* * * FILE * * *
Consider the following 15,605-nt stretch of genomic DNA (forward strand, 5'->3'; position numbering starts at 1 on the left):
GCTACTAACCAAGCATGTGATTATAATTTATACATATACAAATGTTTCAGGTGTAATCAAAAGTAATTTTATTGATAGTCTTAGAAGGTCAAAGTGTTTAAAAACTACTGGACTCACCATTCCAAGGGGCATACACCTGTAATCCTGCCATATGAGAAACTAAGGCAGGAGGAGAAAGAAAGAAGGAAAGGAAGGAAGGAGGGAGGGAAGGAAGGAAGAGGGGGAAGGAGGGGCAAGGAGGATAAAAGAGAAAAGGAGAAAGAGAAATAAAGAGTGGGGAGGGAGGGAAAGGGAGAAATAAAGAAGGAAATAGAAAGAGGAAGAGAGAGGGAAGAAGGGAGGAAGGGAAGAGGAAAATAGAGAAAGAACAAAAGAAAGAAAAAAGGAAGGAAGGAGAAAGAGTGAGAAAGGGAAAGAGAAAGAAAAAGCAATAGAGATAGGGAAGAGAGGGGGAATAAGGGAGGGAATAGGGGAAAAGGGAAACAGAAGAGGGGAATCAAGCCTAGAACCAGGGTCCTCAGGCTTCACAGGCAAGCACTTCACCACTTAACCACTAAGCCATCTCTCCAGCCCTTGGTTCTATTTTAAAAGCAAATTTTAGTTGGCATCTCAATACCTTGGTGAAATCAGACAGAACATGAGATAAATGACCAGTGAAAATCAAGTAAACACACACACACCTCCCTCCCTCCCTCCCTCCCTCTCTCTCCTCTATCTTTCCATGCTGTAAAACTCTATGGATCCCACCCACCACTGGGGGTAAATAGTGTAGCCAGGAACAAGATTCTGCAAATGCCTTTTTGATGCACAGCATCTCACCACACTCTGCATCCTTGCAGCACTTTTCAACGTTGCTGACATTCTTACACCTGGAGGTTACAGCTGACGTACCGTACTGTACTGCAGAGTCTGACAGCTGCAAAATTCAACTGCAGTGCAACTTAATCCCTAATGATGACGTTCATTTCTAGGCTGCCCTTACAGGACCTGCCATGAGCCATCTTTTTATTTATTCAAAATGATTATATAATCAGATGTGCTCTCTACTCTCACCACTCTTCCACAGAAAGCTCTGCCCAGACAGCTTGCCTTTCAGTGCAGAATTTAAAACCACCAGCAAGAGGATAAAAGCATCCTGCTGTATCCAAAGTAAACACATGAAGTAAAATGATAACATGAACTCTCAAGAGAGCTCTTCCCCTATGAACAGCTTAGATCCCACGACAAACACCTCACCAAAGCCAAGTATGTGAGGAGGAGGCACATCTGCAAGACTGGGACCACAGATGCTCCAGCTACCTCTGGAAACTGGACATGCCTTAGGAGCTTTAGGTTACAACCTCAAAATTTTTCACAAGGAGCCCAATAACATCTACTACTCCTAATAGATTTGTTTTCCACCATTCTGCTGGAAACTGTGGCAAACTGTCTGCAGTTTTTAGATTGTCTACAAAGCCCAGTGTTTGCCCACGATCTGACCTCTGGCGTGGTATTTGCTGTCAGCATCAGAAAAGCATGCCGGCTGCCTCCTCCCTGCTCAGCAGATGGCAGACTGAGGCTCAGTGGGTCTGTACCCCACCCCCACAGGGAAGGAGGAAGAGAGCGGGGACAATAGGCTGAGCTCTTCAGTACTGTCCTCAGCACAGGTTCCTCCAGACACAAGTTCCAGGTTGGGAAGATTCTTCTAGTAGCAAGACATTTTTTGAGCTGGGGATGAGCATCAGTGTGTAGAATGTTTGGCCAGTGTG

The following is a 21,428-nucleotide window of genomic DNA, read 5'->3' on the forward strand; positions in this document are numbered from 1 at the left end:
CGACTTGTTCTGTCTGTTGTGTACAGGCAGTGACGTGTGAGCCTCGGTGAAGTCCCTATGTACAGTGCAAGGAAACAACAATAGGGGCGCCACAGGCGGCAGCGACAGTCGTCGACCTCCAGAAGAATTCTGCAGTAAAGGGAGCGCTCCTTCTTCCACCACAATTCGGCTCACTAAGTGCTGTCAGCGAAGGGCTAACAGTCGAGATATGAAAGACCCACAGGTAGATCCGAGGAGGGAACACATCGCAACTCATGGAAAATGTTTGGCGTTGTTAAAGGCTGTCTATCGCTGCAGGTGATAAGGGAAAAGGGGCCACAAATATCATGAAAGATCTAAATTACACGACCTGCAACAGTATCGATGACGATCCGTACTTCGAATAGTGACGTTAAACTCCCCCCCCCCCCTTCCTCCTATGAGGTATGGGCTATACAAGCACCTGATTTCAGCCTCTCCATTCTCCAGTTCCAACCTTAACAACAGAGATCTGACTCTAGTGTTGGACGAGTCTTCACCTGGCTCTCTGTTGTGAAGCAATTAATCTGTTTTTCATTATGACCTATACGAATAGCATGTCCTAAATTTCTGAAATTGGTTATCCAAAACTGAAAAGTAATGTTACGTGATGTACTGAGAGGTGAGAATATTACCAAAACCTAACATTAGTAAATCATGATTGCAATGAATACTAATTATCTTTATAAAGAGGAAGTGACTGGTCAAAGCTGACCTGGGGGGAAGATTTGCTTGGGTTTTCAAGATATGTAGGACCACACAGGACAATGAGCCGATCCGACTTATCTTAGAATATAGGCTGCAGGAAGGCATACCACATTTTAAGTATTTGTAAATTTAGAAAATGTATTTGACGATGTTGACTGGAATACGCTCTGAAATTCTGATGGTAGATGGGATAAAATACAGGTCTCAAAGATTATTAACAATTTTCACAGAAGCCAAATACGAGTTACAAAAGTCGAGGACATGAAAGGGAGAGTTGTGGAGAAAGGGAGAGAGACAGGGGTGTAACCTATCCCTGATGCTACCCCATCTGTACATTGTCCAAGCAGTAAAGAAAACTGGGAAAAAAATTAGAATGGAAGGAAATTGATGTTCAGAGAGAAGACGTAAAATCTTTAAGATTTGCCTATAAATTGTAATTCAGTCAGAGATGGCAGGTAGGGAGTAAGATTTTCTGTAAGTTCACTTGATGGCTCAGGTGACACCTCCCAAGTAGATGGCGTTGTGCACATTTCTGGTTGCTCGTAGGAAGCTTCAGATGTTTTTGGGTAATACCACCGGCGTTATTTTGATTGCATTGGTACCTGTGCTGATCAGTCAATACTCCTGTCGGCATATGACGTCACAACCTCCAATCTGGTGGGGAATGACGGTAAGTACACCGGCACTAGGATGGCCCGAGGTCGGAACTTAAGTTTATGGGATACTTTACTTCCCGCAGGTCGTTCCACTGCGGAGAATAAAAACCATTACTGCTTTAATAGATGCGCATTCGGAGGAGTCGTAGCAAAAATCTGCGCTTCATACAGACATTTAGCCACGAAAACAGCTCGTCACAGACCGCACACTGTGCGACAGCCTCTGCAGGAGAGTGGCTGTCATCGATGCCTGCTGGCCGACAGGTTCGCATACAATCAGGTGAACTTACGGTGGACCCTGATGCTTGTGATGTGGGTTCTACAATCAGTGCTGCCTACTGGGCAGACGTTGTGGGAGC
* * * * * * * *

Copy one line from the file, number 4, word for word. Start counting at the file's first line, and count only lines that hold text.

CGACTTGTTCTGTCTGTTGTGTACAGGCAGTGACGTGTGAGCCTCGGTGAAGTCCCTATGTACAGTGCAAGGAAACAACAATAGGGGCGCCACAGGCGGCAGCGACAGTCGTCGACCTCCAGAAGAATTCTGCAGTAAAGGGAGCGCTCCTTCTTCCACCACAATTCGGCTCACTAAGTGCTGTCAGCGAAGGGCTAACAGTCGAGATATGAAAGACCCACAGGTAGATCCGAGGAGGGAACACATCGCAACTCATGGAAAATGTTTGGCGTTGTTAAAGGCTGTCTATCGCTGCAGGTGATAAGGGAAAAGGGGCCACAAATATCATGAAAGATCTAAATTACACGACCTGCAACAGTATCGATGACGATCCGTACTTCGAATAGTGACGTTAAACTCCCCCCCCCCCCTTCCTCCTATGAGGTATGGGCTATACAAGCACCTGATTTCAGCCTCTCCATTCTCCAGTTCCAACCTTAACAACAGAGATCTGACTCTAGTGTTGGACGAGTCTTCACCTGGCTCTCTGTTGTGAAGCAATTAATCTGTTTTTCATTATGACCTATACGAATAGCATGTCCTAAATTTCTGAAATTGGTTATCCAAAACTGAAAAGTAATGTTACGTGATGTACTGAGAGGTGAGAATATTACCAAAACCTAACATTAGTAAATCATGATTGCAATGAATACTAATTATCTTTATAAAGAGGAAGTGACTGGTCAAAGCTGACCTGGGGGGAAGATTTGCTTGGGTTTTCAAGATATGTAGGACCACACAGGACAATGAGCCGATCCGACTTATCTTAGAATATAGGCTGCAGGAAGGCATACCACATTTTAAGTATTTGTAAATTTAGAAAATGTATTTGACGATGTTGACTGGAATACGCTCTGAAATTCTGATGGTAGATGGGATAAAATACAGGTCTCAAAGATTATTAACAATTTTCACAGAAGCCAAATACGAGTTACAAAAGTCGAGGACATGAAAGGGAGAGTTGTGGAGAAAGGGAGAGAGACAGGGGTGTAACCTATCCCTGATGCTACCCCATCTGTACATTGTCCAAGCAGTAAAGAAAACTGGGAAAAAAATTAGAATGGAAGGAAATTGATGTTCAGAGAGAAGACGTAAAATCTTTAAGATTTGCCTATAAATTGTAATTCAGTCAGAGATGGCAGGTAGGGAGTAAGATTTTCTGTAAGTTCACTTGATGGCTCAGGTGACACCTCCCAAGTAGATGGCGTTGTGCACATTTCTGGTTGCTCGTAGGAAGCTTCAGATGTTTTTGGGTAATACCACCGGCGTTATTTTGATTGCATTGGTACCTGTGCTGATCAGTCAATACTCCTGTCGGCATATGACGTCACAACCTCCAATCTGGTGGGGAATGACGGTAAGTACACCGGCACTAGGATGGCCCGAGGTCGGAACTTAAGTTTATGGGATACTTTACTTCCCGCAGGTCGTTCCACTGCGGAGAATAAAAACCATTACTGCTTTAATAGATGCGCATTCGGAGGAGTCGTAGCAAAAATCTGCGCTTCATACAGACATTTAGCCACGAAAACAGCTCGTCACAGACCGCACACTGTGCGACAGCCTCTGCAGGAGAGTGGCTGTCATCGATGCCTGCTGGCCGACAGGTTCGCATACAATCAGGTGAACTTACGGTGGACCCTGATGCTTGTGATGTGGGTTCTACAATCAGTGCTGCCTACTGGGCAGACGTTGTGGGAGC